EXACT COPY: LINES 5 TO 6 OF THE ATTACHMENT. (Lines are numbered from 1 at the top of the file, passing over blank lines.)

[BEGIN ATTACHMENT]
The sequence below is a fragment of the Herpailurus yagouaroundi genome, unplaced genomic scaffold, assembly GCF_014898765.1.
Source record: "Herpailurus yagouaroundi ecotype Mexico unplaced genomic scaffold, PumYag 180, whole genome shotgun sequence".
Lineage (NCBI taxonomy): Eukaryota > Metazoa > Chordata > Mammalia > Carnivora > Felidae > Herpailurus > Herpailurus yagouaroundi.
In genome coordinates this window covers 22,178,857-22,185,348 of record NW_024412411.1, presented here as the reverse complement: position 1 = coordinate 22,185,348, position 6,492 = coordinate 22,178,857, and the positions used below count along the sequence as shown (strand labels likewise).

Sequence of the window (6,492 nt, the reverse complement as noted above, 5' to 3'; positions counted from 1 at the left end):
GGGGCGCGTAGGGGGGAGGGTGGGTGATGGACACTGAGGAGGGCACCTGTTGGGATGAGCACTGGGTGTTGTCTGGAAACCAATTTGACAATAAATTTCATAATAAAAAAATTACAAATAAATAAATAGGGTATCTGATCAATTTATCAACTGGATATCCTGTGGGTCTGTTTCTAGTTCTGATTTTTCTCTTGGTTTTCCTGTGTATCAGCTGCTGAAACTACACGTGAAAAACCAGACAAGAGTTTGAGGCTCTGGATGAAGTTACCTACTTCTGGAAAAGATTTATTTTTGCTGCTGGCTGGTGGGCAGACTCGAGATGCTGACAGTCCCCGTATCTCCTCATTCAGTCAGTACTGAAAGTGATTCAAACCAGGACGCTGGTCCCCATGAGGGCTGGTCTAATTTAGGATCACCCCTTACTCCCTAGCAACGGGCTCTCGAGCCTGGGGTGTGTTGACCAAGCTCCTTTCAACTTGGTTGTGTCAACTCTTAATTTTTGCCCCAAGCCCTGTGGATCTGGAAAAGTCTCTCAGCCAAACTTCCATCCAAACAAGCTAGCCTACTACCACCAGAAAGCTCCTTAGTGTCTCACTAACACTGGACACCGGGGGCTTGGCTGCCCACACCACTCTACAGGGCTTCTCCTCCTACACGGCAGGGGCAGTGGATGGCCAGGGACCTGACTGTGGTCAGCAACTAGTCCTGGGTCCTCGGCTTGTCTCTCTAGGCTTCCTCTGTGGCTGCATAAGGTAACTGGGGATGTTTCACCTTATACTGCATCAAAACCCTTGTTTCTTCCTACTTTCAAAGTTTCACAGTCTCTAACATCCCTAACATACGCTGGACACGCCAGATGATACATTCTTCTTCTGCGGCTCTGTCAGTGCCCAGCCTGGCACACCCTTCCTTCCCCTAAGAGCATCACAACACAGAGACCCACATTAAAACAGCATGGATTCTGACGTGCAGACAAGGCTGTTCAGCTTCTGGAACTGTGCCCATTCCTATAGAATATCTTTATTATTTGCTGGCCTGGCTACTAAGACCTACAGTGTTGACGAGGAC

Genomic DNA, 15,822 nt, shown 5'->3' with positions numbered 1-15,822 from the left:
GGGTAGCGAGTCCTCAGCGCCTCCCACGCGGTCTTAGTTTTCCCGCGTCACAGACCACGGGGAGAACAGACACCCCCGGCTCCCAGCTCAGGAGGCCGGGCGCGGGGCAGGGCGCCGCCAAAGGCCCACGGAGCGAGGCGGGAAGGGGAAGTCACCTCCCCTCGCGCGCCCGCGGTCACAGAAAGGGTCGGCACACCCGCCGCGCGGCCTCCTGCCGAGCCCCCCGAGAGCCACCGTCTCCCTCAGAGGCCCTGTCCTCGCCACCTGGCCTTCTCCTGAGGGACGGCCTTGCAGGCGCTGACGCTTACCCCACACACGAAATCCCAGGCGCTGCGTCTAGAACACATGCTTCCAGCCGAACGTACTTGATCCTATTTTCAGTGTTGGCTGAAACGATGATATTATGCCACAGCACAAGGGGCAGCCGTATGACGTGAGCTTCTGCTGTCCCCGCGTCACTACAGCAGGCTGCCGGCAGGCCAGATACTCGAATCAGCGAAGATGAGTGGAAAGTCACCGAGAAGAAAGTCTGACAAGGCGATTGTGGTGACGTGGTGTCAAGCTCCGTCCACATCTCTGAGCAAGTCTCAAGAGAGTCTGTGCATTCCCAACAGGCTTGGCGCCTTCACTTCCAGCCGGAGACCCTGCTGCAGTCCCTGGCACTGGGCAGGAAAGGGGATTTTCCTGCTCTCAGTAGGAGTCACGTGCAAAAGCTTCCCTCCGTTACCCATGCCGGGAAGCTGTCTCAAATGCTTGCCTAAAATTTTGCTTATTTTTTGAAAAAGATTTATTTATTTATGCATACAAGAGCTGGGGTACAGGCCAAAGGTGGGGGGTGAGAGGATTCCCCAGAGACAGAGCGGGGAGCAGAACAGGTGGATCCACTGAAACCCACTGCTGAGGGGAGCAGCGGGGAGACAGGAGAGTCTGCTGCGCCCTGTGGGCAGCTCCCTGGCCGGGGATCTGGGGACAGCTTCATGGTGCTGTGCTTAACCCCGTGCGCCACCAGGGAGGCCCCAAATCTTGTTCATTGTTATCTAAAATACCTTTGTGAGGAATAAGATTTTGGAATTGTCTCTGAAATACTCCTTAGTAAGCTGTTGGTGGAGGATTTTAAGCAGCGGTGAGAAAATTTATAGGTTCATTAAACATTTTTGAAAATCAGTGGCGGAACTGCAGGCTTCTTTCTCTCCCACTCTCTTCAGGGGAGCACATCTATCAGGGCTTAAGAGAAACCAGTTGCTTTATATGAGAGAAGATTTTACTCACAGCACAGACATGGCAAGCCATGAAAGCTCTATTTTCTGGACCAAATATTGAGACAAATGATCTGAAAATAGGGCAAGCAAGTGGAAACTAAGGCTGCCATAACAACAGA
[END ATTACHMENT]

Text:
Sequence of the window (6,492 nt, the reverse complement as noted above, 5' to 3'; positions counted from 1 at the left end):
GGGGCGCGTAGGGGGGAGGGTGGGTGATGGACACTGAGGAGGGCACCTGTTGGGATGAGCACTGGGTGTTGTCTGGAAACCAATTTGACAATAAATTTCATAATAAAAAAATTACAAATAAATAAATAGGGTATCTGATCAATTTATCAACTGGATATCCTGTGGGTCTGTTTCTAGTTCTGATTTTTCTCTTGGTTTTCCTGTGTATCAGCTGCTGAAACTACACGTGAAAAACCAGACAAGAGTTTGAGGCTCTGGATGAAGTTACCTACTTCTGGAAAAGATTTATTTTTGCTGCTGGCTGGTGGGCAGACTCGAGATGCTGACAGTCCCCGTATCTCCTCATTCAGTCAGTACTGAAAGTGATTCAAACCAGGACGCTGGTCCCCATGAGGGCTGGTCTAATTTAGGATCACCCCTTACTCCCTAGCAACGGGCTCTCGAGCCTGGGGTGTGTTGACCAAGCTCCTTTCAACTTGGTTGTGTCAACTCTTAATTTTTGCCCCAAGCCCTGTGGATCTGGAAAAGTCTCTCAGCCAAACTTCCATCCAAACAAGCTAGCCTACTACCACCAGAAAGCTCCTTAGTGTCTCACTAACACTGGACACCGGGGGCTTGGCTGCCCACACCACTCTACAGGGCTTCTCCTCCTACACGGCAGGGGCAGTGGATGGCCAGGGACCTGACTGTGGTCAGCAACTAGTCCTGGGTCCTCGGCTTGTCTCTCTAGGCTTCCTCTGTGGCTGCATAAGGTAACTGGGGATGTTTCACCTTATACTGCATCAAAACCCTTGTTTCTTCCTACTTTCAAAGTTTCACAGTCTCTAACATCCCTAACATACGCTGGACACGCCAGATGATACATTCTTCTTCTGCGGCTCTGTCAGTGCCCAGCCTGGCACACCCTTCCTTCCCCTAAGAGCATCACAACACAGAGACCCACATTAAAACAGCATGGATTCTGACGTGCAGACAAGGCTGTTCAGCTTCTGGAACTGTGCCCATTCCTATAGAATATCTTTATTATTTGCTGGCCTGGCTACTAAGACCTACAGTGTTGACGAGGAC